lockbox

Star Wars Galaxies fans are working on an emulator for the game’s TCG

I haven’t been making any secret of how much fun I’m having in the Star Wars Galaxies Legends emulator (and thanks so much to the readers who urged me to try it!). What I haven’t tried just yet is TCGEmu, which is trying to revive the Star Wars Trading Card Game that existed chiefly inside SWG itself.

Late-game SWG players will recall that the TCG was ahead of its time on so many fronts: It was actually one of the first fully online card games out there, but back then it had no chance of reaching the heights of mainstream adoption that we’re used to seeing now with games like Hearthstone, especially since few people outside of SWG knew it existed. It was gorgeous as heck, too, with stunning artwork that exists nowhere else.

Of course, the TCG also has the dubious honor of being one of the first openly and egregiously lockbox-esque pay-to-win systems in a major MMORPG, as players spent gobs of money angling for loot cards, which they could then use (or sell) inside Star Wars Galaxies itself. While I personally bought and traded my (free monthly) loot cards and loved some of the clothing and homes added to the game, I was also among those who argued that all of those items should have been added to the sandbox through crafters rather than through gamblers and junkies spending hundreds and thousands of dollars on what were basically lockboxes in the form of card packs.

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Dota 2 apes Path of Exile with transparent lockboxes for Dutch players

Remember when the Dutch gaming authorities effectively threatened to prosecute prosecute companies like Valve for vending and trading lockboxes the government agencies considered a clear violation of Dutch law? The result of that, as we wrote earlier this month, was that Valve turned off all trading for Dutch players, and then turned it back on again with the caveat that Dutch CSGO players can’t physically open any of the boxes.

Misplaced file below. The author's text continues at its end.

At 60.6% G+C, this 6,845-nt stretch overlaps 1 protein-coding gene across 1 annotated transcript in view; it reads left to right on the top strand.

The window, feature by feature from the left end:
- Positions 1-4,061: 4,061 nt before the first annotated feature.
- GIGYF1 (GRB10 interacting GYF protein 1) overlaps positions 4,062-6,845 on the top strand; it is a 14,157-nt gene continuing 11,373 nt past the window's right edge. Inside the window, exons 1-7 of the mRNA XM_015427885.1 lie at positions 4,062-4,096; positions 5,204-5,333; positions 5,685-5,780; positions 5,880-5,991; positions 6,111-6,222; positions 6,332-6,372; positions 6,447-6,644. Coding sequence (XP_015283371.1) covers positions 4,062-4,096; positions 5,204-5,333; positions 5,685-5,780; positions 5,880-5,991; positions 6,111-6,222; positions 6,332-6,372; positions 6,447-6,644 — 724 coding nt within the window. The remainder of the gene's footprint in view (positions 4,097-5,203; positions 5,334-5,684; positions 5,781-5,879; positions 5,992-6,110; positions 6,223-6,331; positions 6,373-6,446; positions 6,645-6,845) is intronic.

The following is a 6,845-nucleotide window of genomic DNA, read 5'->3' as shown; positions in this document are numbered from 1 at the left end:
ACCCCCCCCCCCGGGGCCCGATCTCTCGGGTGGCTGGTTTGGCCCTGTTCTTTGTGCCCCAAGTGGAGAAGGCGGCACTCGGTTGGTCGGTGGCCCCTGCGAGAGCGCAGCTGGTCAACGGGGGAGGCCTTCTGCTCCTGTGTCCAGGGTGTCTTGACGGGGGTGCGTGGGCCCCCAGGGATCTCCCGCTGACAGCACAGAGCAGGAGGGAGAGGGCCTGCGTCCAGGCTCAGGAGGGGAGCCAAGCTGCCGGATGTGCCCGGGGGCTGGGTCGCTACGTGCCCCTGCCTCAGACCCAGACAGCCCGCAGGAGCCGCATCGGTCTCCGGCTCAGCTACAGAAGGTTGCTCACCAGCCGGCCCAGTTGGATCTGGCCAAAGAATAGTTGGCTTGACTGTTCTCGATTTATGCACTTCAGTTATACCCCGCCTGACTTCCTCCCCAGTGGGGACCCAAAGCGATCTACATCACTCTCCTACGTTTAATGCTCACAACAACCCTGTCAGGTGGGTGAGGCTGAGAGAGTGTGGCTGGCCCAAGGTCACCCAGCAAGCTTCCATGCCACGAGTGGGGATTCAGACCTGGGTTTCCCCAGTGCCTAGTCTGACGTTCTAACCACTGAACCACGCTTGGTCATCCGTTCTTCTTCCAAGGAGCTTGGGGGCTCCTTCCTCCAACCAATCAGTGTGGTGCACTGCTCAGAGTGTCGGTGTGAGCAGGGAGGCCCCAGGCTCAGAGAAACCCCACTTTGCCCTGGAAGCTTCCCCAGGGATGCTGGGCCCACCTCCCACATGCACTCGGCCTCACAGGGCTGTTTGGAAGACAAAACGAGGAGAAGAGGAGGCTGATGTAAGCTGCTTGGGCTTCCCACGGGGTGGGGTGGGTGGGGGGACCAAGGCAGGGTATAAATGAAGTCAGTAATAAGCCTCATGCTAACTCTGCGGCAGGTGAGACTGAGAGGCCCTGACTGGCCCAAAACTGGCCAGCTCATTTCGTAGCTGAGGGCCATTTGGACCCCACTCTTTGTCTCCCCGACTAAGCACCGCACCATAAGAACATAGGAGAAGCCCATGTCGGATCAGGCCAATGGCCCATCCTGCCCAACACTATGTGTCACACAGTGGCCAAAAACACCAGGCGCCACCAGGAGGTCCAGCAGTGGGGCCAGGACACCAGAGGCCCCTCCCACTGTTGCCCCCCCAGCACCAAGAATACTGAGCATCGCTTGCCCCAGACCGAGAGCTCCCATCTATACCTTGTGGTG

Dota 2 is another story: It seems Dota 2 has caught up to GGG’s Path of Exile in effectively offering players in the restricted region transparent lockboxes. As RPS reports, Valve didn’t mention this in the game’s patch notes, but here’s how it appears to work:

“When Dutchlanders now look at Dota 2’s loot boxes, which contain cosmetic items, the wizard ’em up simply tells them which item they would receive if they bought it. No hoping, no dreaming, no fancy animations or pounding drums as it shows you the fabulous prizes you could have won, just: chuck us a couple euro and you’ll get this hat for this wizard – wannit?”

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Three quarters of European gamers don’t even understand what the heck lootboxes are

A new report on GIbiz suggests that most gamers are pretty darn clueless about lootboxes, which probably won’t surprise anyone reading here. Researchers for the publication surveyed gamers in Western Europe and found that barely more than a quarter of gamers even know what they are. More than half (we assume) of those who seem to have no opinion on whether lootboxes are a plus for the gaming experience (a quarter think they suck). But the reaction differs depending on the way the question is phrased.

“We also asked gamers if they thought loot boxes made them think more positively about game companies, 54% had no opinion, 10% agreed with the statement, whereas 37% disagreed. In fact 20% ‘strongly disagreed’ that loot boxes made them feel positively about the companies that used them, which suggests that loot boxes create some negative feeling among some consumers.”

That said, almost half of those familiar with lockboxes suggested that lootboxes make them less likely to buy games with them, so there’s that.

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France’s gambling authority condemns but does not ban lockboxes

The international community is becoming aware of the problems of lootboxes, and that means that laws are being formed in response to the business model. But there is another approach to dealing with them: you can kick the can down the road by condemning them and doing nothing else, which is the route the French gambling authority Autorité de regulation des jeux en ligne (ARJEL) took. Upon review, the organization condemned lootboxes and noted that they were bad, but stopped well short of actually putting any laws in place to prevent lootboxes.

This is significant, as classifying lootboxes as gambling would change the laws under which they are controlled… but the authority stops shy of doing that, even as it mentioned that lootboxes are definitely like gambling and certainly promote gambling behaviors. But they’re not considered technically gambling and thus remain in a legally nebulous zone, with the official recommendation to vote on more conclusive statements later. So the resolution is to resolve things later. Proactive!